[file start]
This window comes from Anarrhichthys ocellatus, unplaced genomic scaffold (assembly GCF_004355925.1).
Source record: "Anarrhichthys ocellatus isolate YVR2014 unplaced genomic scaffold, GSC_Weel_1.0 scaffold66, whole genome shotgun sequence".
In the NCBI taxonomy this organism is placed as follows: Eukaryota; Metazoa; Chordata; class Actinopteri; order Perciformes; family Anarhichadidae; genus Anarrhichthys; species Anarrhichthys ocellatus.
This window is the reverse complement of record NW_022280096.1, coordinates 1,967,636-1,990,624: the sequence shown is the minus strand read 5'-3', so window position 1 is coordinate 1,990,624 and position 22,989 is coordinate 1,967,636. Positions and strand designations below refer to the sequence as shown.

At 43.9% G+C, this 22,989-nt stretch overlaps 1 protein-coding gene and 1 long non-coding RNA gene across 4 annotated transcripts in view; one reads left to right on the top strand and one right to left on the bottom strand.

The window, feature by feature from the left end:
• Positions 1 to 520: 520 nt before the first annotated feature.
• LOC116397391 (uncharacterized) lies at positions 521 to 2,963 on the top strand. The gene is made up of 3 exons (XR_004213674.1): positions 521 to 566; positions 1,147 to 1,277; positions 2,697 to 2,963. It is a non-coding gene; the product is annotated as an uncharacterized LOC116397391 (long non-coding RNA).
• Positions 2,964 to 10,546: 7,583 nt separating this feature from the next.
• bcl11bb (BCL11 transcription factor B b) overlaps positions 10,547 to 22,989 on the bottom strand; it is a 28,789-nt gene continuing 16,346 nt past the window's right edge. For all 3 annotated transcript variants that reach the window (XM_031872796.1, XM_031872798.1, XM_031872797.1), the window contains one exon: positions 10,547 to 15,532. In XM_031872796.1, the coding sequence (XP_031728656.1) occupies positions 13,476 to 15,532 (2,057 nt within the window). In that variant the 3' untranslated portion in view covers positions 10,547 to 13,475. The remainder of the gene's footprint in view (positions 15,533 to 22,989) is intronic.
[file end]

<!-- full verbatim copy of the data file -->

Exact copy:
This window comes from Anarrhichthys ocellatus, unplaced genomic scaffold (assembly GCF_004355925.1).
Source record: "Anarrhichthys ocellatus isolate YVR2014 unplaced genomic scaffold, GSC_Weel_1.0 scaffold66, whole genome shotgun sequence".
In the NCBI taxonomy this organism is placed as follows: Eukaryota; Metazoa; Chordata; class Actinopteri; order Perciformes; family Anarhichadidae; genus Anarrhichthys; species Anarrhichthys ocellatus.
This window is the reverse complement of record NW_022280096.1, coordinates 1,967,636-1,990,624: the sequence shown is the minus strand read 5'-3', so window position 1 is coordinate 1,990,624 and position 22,989 is coordinate 1,967,636. Positions and strand designations below refer to the sequence as shown.

At 43.9% G+C, this 22,989-nt stretch overlaps 1 protein-coding gene and 1 long non-coding RNA gene across 4 annotated transcripts in view; one reads left to right on the top strand and one right to left on the bottom strand.

The window, feature by feature from the left end:
• Positions 1 to 520: 520 nt before the first annotated feature.
• LOC116397391 (uncharacterized) lies at positions 521 to 2,963 on the top strand. The gene is made up of 3 exons (XR_004213674.1): positions 521 to 566; positions 1,147 to 1,277; positions 2,697 to 2,963. It is a non-coding gene; the product is annotated as an uncharacterized LOC116397391 (long non-coding RNA).
• Positions 2,964 to 10,546: 7,583 nt separating this feature from the next.
• bcl11bb (BCL11 transcription factor B b) overlaps positions 10,547 to 22,989 on the bottom strand; it is a 28,789-nt gene continuing 16,346 nt past the window's right edge. For all 3 annotated transcript variants that reach the window (XM_031872796.1, XM_031872798.1, XM_031872797.1), the window contains one exon: positions 10,547 to 15,532. In XM_031872796.1, the coding sequence (XP_031728656.1) occupies positions 13,476 to 15,532 (2,057 nt within the window). In that variant the 3' untranslated portion in view covers positions 10,547 to 13,475. The remainder of the gene's footprint in view (positions 15,533 to 22,989) is intronic.